2012 Goals!

I have a few goals for 2012:

1. I want to declutter and organize the basement so we can create a small play area down there. I'd like to put the sensory table, easel and play dough down there so the kids can play with themwhen the weather is bad outside. Right now, we have the ugly old curtains that we need to throw out, recycling and some toys we need to donate. It will always be crowded- Adam's tools, a couch and chair, normal storage- but I want it more organized an usable.

2. Keep up with my cleaning routine so the house is neater- or can get neater faster.

3. Potty train the little boys. Well, I'm not worried about Cole. He'll be 2.5 years old this time in 2012, so I know that is a little young but George? Georgie dear, your diapers are going AWAY before you turn four. Just sayin'.

4. Make sure to set time aside for the kids to work on school work and therapy.

5. Get back into the routine of chores for the kids and checking them off their chore charts.

6. File. All of it. This could take a year.

7. Loose weight. Alot of weight. Well, a girl can dream, eh?

8. Foccus on the positive in every day. Sadly, I attended a wake for the husband of a friend. He had been very ill for a long time and while we are happy he is no longer in pain, we are sad for the people he left behind. I knew his wife fairly well and she is bubbly and postive. She said she thinks God wakes up in the morning and askes, "How am I going to bless [name] today?" She manages to find the blessing in every day and I think that's a great way to live!

Like I said, I'm looking forward to 2012. I'm excited to see what the year brings as the kids grow!

Merry Christmas and Happy New Year!

We had a wonderful, lazy Christmas and week this year. Since Christmas Eve and Day were on a weekend, Adam was off Christmas Eve all day, instead of a half day, and worked only a half day on the 23rd. We all have really, really enjoyed spending more time with him.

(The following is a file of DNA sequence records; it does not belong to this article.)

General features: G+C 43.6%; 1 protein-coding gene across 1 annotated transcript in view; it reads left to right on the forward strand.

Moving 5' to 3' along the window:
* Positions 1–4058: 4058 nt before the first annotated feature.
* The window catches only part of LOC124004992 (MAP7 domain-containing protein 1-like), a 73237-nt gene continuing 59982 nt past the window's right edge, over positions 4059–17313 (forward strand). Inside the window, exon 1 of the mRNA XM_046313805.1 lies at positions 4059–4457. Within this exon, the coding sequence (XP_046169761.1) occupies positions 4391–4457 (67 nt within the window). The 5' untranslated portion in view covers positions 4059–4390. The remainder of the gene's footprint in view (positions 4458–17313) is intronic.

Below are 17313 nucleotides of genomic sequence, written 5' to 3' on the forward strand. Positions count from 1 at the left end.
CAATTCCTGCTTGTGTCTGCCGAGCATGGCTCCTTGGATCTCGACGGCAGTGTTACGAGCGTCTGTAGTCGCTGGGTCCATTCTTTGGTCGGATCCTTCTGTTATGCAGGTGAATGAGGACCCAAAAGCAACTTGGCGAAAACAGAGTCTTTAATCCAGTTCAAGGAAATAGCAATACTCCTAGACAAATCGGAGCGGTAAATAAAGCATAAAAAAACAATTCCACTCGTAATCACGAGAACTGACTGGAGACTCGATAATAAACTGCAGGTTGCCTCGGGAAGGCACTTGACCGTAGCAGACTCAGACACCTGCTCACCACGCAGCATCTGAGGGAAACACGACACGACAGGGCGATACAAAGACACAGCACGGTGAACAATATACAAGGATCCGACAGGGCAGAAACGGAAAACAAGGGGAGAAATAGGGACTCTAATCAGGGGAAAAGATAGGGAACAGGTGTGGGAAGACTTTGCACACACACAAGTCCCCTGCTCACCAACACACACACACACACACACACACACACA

On Christmas Eve we went to Mass at church. The weather has been super abornormally warm and we didn't freeze waiting outside. Mass was said by our new preist (his first Christmas Eve Mass) and the archbishop. I really like Fr. M but I felt bad that his first Christmas Eve Mass was said with the archbishop. Fr. M was clearly nervous but he did a wonderful job- what I heard anyway. Cole was in rare form and we were up, down and all around everywhere.

We came home, relaxed and had Trader Joe's pizza for dinner before leaving donuts for Santa. The kids didn't really have a hard time going to sleep. Joseph woke us all at six am wanting to open presents. We told him to wait 15 minutes... and he counted down ever second until 6:15 exactly.

Okay big dude. Santa was good to you!


Lego, curcuit sets, lego and books....
and Nerf....

But his BIG present was a Lego table to keep in his room so he could build his projects on it without getting little pieces all over his room or having his brothers bother it.



Camille recieved Kanani, dolls clothes, some "girl" easy readers and a Melissa and Doug cupcake set:

Georgie recieved Duplo, Buzz Lightyear and a horse trailer with horses and Cole got two more Thomas Early Engineer sets. He was so cute! He knew how to open them and said "Ta da!" when he saw his presents. Between the three boys, we have increased our "toys with wheels" and "things that go down ramps or tracks" collection by about ten thousand. Kanani has long hair and my brother in law gave Camille a "Tangle" doll, so now we have tons of doll hair to get tangled in the wheels!

I kinda wish everyday was Christmas. Everyone was so quiet and played nicely. Joseph and Camille have been experiementing with Joseph's curcuit set. The little boys have been playing with trains and crashing into everything. Adam and I have been able to sleep in most mornings and we both really, really needed the sleep.

This week a good friend of mine came into town. We took our girls shopping at the American Girl store and checked out a couple of stores. We used to get together to roam the malls and chat but then she moved away and I haven't gotten out to the stores in ages. In some ways, that's good because I don't spend money but I really miss getting out of the house! I met up with two additional friends today and we all went out to lunch. I was gone five hours and needed every moment of that break. Aside from lunch, I only bought some candles on sale (Advent candles and bayberry candles) but it was nice to get OUT with friends. We didn't even talk about kids much or kid problems. We joked alot and talked poltics. Normally, poltical stuff is a no-no in mixed company but we are all such good friends we can chat about it and no one minds differences of opinions.